In the drawings:
One or more specific embodiments of the present invention will be described below. In an effort to provide a concise description of these embodiments, not all features of an actual implementation are described in the specification. It should be appreciated that in the development of any such actual implementation, as in any engineering or design project, numerous implementation-specific decisions may be made to achieve the developers' specific goals, such as compliance with system-related and business-related constraints, which may vary from one implementation to another. Moreover, it should be appreciated that such a development effort might be complex and time consuming, but would nevertheless be a routine undertaking of design, fabrication, and manufacture for those of ordinary skill having the benefit of this disclosure.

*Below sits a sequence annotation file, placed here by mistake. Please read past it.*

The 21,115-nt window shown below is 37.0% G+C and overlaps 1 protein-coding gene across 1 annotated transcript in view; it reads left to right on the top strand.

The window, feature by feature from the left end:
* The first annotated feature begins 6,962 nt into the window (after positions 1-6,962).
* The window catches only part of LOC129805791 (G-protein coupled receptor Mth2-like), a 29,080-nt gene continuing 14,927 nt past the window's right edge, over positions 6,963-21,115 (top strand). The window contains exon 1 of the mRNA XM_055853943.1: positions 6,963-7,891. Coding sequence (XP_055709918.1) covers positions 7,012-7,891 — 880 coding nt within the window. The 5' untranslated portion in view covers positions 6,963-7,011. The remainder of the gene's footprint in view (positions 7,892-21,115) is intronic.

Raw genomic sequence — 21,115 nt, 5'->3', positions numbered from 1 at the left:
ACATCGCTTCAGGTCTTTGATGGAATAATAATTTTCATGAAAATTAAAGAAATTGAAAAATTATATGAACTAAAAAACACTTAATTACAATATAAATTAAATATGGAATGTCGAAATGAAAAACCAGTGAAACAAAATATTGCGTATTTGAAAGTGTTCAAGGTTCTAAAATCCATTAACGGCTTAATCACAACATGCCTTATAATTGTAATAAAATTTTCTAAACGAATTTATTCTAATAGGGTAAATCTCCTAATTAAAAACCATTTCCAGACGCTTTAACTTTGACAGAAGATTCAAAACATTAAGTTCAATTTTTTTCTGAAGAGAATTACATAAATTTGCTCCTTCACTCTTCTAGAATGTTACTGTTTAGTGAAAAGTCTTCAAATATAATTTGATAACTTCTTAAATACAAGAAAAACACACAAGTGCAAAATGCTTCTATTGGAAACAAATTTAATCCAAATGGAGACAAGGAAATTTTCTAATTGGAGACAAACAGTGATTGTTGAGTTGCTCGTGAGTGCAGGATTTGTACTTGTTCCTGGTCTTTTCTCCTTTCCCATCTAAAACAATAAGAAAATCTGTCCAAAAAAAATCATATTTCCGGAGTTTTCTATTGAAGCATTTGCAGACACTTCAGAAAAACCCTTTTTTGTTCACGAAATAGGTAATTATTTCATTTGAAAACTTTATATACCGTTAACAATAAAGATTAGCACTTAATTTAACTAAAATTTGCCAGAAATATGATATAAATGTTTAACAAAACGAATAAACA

The output of the matched filter 14 is delivered to a tapped delay line 16, which provides output to various receiver components. The various taps of the tapped delay line 16 may be adjusted to synchronize the operation of the CDMA receiver 10.
One output from the tapped delay line 16 is delivered to a cell search block 18. The cell search block may be implemented in receivers that comply with third generation (“3G”) wireless communication standards such as the Universal Mobile Telecommunications System (“UMTS”) Wideband Code Division Multiple Access (“WCDMA”) standard, which is hereby incorporated by reference, to synchronize a mobile terminal such as a cellular telephone with a base station. The cell search block 18 may perform synchronization when a user's phone is first turned on or when synchronization with the base station is lost (for example, after going through a tunnel).